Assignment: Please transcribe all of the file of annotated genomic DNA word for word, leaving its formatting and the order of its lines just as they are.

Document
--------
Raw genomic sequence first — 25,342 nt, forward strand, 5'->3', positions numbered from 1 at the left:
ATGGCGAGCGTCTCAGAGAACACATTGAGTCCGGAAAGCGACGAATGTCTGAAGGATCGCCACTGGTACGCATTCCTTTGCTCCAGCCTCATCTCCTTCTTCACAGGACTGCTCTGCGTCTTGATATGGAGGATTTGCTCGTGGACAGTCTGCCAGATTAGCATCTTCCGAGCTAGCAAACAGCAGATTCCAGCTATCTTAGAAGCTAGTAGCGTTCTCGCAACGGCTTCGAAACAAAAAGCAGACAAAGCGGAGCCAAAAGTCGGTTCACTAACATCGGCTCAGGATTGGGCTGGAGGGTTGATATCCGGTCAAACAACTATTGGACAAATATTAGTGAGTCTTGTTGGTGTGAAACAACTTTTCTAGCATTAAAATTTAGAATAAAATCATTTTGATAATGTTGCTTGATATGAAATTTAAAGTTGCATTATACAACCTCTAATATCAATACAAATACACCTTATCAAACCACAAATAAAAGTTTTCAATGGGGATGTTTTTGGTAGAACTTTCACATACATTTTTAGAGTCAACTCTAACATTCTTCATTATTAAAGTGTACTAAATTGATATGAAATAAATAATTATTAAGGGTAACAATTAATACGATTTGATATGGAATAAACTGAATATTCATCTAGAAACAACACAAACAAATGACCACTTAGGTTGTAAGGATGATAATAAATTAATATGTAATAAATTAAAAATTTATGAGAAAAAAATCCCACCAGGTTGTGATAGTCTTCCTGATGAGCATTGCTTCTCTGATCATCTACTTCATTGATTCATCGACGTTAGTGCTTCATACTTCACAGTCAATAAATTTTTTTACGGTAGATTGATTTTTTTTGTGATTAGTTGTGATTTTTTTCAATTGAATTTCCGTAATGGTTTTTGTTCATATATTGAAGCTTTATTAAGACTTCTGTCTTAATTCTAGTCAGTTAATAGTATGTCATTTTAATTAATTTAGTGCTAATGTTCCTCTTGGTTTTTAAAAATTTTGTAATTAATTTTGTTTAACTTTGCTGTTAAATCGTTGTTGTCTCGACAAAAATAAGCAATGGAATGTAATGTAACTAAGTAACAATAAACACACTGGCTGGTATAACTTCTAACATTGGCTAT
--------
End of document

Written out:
Raw genomic sequence first — 25,342 nt, forward strand, 5'->3', positions numbered from 1 at the left:
ATGGCGAGCGTCTCAGAGAACACATTGAGTCCGGAAAGCGACGAATGTCTGAAGGATCGCCACTGGTACGCATTCCTTTGCTCCAGCCTCATCTCCTTCTTCACAGGACTGCTCTGCGTCTTGATATGGAGGATTTGCTCGTGGACAGTCTGCCAGATTAGCATCTTCCGAGCTAGCAAACAGCAGATTCCAGCTATCTTAGAAGCTAGTAGCGTTCTCGCAACGGCTTCGAAACAAAAAGCAGACAAAGCGGAGCCAAAAGTCGGTTCACTAACATCGGCTCAGGATTGGGCTGGAGGGTTGATATCCGGTCAAACAACTATTGGACAAATATTAGTGAGTCTTGTTGGTGTGAAACAACTTTTCTAGCATTAAAATTTAGAATAAAATCATTTTGATAATGTTGCTTGATATGAAATTTAAAGTTGCATTATACAACCTCTAATATCAATACAAATACACCTTATCAAACCACAAATAAAAGTTTTCAATGGGGATGTTTTTGGTAGAACTTTCACATACATTTTTAGAGTCAACTCTAACATTCTTCATTATTAAAGTGTACTAAATTGATATGAAATAAATAATTATTAAGGGTAACAATTAATACGATTTGATATGGAATAAACTGAATATTCATCTAGAAACAACACAAACAAATGACCACTTAGGTTGTAAGGATGATAATAAATTAATATGTAATAAATTAAAAATTTATGAGAAAAAAATCCCACCAGGTTGTGATAGTCTTCCTGATGAGCATTGCTTCTCTGATCATCTACTTCATTGATTCATCGACGTTAGTGCTTCATACTTCACAGTCAATAAATTTTTTTACGGTAGATTGATTTTTTTTGTGATTAGTTGTGATTTTTTTCAATTGAATTTCCGTAATGGTTTTTGTTCATATATTGAAGCTTTATTAAGACTTCTGTCTTAATTCTAGTCAGTTAATAGTATGTCATTTTAATTAATTTAGTGCTAATGTTCCTCTTGGTTTTTAAAAATTTTGTAATTAATTTTGTTTAACTTTGCTGTTAAATCGTTGTTGTCTCGACAAAAATAAGCAATGGAATGTAATGTAACTAAGTAACAATAAACACACTGGCTGGTATAACTTCTAACATTGGCTAT